With bat and glove, Lorenzo Cain leads Royals to win over Orioles

With two passionate fist pumps Saturday evening, Kansas City Royals center fielder Lorenzo Cain punctuated an evening when he swung nearly every big moment in a tense 4-hour, 17-minute game in his team's direction.

The first celebration came after his final running catch of the night kept the game tied. The second, two innings later, came after his fourth hit of the night helped ensure his Royals would head back to Kansas City with a 6-4 win and a two-game lead in the American League Championship Series.

"I normally don't do it during the season — I'll get excited sometimes in the season — but it's the postseason," Cain said of his celebrations. "We've got a chance to go to the World Series. If you're not pumped up for this, then what can you get pumped up for? I feel like it was a big hit, it gave Holland some insurance, and I'm always excited when I drive in a big run."

Cain, who moved to right field in the seventh inning, ended a bases-loaded threat by chasing down a blooper that could have put the Orioles ahead. First base umpire Joe West held his fist clenched in an out sign for long enough that Cain tapped it with his own on his way past.

With one run already scored in the ninth, Cain was barely out of the batter's box after his fourth hit in five at-bats when he swung his fist to celebrate the final run in Kansas City's victory.

With his four-hit performance Saturday to go along with two more in Friday's win, Cain has reached base eight times in the first two ALCS games and raised his playoff batting average to .333 in six games. On Saturday, he scored twice, stole a base, and drove in a run.

His postseason success comes after a career year in which he hit .301 with 29 doubles, five home runs, and 28 stolen bases.

The 28-year-old Cain, acquired in 2010 from the Milwaukee Brewers in a blockbuster that sent pitcher Zack Greinke the other way, struggled to gain a foothold in Kansas City during his first three seasons. Now that he’s healthy and has found his swing, he has been a frequent playmaker in these playoffs.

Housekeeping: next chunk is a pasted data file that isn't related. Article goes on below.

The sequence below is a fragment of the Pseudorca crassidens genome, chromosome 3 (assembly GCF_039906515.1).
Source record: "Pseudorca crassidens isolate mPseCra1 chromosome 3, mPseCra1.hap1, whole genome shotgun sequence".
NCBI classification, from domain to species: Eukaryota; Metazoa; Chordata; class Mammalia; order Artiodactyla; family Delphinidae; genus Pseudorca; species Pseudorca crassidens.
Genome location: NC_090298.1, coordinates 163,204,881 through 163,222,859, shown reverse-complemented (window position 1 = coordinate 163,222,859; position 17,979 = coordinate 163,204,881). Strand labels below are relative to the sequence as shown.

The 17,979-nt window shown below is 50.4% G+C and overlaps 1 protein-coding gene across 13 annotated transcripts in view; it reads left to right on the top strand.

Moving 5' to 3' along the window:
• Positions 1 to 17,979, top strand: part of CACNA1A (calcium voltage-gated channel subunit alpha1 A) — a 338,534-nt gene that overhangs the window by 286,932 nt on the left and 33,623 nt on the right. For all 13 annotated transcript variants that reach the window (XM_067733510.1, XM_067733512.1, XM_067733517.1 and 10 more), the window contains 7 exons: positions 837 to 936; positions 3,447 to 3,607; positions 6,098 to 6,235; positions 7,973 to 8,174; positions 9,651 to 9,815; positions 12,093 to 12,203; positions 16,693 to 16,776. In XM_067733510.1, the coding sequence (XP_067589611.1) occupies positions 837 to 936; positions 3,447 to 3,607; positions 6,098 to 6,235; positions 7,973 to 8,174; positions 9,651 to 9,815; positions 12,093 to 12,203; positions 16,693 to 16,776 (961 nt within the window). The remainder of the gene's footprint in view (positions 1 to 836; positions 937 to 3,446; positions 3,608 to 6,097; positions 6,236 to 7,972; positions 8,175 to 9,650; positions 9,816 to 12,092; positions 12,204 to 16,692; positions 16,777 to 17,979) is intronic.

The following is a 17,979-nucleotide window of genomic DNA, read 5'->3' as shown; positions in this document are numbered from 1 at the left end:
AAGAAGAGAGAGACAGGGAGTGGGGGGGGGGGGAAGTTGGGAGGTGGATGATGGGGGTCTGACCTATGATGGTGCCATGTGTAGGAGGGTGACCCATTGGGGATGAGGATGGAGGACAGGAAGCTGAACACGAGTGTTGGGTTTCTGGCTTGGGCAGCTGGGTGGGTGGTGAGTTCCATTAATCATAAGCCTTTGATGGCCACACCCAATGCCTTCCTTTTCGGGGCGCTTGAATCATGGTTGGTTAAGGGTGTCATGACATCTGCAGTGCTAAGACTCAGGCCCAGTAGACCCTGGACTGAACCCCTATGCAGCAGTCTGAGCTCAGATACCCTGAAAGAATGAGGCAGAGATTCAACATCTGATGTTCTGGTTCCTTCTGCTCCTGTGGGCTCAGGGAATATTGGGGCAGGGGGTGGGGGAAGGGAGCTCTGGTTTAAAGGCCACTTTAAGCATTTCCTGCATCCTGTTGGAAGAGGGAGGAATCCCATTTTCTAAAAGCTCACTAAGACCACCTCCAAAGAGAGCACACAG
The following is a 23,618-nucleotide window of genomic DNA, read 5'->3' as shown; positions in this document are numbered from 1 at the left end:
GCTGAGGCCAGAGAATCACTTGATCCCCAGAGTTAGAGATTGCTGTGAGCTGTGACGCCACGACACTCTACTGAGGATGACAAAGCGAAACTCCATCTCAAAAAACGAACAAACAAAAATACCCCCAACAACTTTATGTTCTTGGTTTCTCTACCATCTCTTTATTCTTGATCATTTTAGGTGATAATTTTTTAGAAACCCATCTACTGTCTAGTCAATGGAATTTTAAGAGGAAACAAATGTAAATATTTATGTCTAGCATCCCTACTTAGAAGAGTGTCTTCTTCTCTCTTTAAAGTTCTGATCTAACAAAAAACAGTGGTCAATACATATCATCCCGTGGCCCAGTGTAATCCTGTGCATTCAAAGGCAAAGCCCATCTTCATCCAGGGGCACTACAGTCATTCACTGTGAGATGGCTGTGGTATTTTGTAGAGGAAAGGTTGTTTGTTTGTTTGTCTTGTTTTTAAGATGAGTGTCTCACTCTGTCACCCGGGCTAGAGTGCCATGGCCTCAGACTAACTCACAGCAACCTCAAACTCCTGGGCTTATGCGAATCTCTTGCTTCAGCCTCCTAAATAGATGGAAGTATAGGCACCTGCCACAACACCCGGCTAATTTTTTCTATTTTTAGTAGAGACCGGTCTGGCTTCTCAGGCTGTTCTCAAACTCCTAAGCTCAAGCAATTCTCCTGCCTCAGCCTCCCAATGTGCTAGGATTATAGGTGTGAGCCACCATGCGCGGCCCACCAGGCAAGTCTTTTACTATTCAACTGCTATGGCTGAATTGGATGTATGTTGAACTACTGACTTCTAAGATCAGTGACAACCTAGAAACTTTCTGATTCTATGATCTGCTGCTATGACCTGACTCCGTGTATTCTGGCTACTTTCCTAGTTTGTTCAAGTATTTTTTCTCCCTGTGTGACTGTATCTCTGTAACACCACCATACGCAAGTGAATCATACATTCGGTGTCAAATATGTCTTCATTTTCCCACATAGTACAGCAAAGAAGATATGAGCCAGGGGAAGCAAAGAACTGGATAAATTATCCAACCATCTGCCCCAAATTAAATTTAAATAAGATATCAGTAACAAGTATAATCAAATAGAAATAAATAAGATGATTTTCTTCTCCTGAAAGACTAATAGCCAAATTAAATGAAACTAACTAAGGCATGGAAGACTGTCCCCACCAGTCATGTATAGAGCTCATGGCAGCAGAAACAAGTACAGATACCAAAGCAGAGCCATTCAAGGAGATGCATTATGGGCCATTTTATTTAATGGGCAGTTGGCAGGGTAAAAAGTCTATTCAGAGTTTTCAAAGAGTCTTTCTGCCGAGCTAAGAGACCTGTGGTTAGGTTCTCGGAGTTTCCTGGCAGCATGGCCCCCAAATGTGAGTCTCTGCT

"The country is seeing a very exciting player in Lorenzo Cain," Royals manager Ned Yost said.

Standing on second base in the opening inning after slapping a double inside the right-field line, Cain's speed and a precocious base-running read helped stake the visitors to an early lead.

When first baseman Eric Hosmer flicked the first pitch he saw the other way into short left field, Cain broke for third base on contact and only hesitated briefly when he saw Orioles shortstop J.J. Hardy break towards the ball's landing spot.

Hardy reached out his glove as he dove towards the outfield, but the ball landed just to his right, and Cain scored easily.

With two outs in the top of the third inning, Cain started a rally with home-to-first speed that, on this night, was a touch below elite.

He chopped the first pitch of his second at-bat to Hardy, broke quickly from the box, extended his final stride and touched first 4.06 seconds after he made contact — barely safe. Cain went first-to-third on another blooper by Hosmer and scored on designated hitter Billy Butler's third-inning double for Kansas City's third run.

In the fifth inning, Cain chased Norris with a line drive to left-center field, and welcomed reliever Brad Brach by stealing second base. Left-hander Andrew Miller retired Cain in the seventh, but by then, he had taken to impacting the game with his glove.

Hardy had hit a drive deep into center field that Cain caught for the first out of the sixth. The seventh-inning play to rob Hardy down the right-field line, which he made after pinch runner Jarrod Dyson stayed in the game to play center field, ended the Orioles' last threat of the game and prompting a celebratory exchange with West.

"He had a great day today, four hits," Yost said. "Made great plays in the outfield, none bigger than the one J.J. Hardy hit down the right-field line, came out of nowhere and caught it. I thought for sure that ball was going to drop when it first left the bat, and then all of a sudden here he comes and makes the play."



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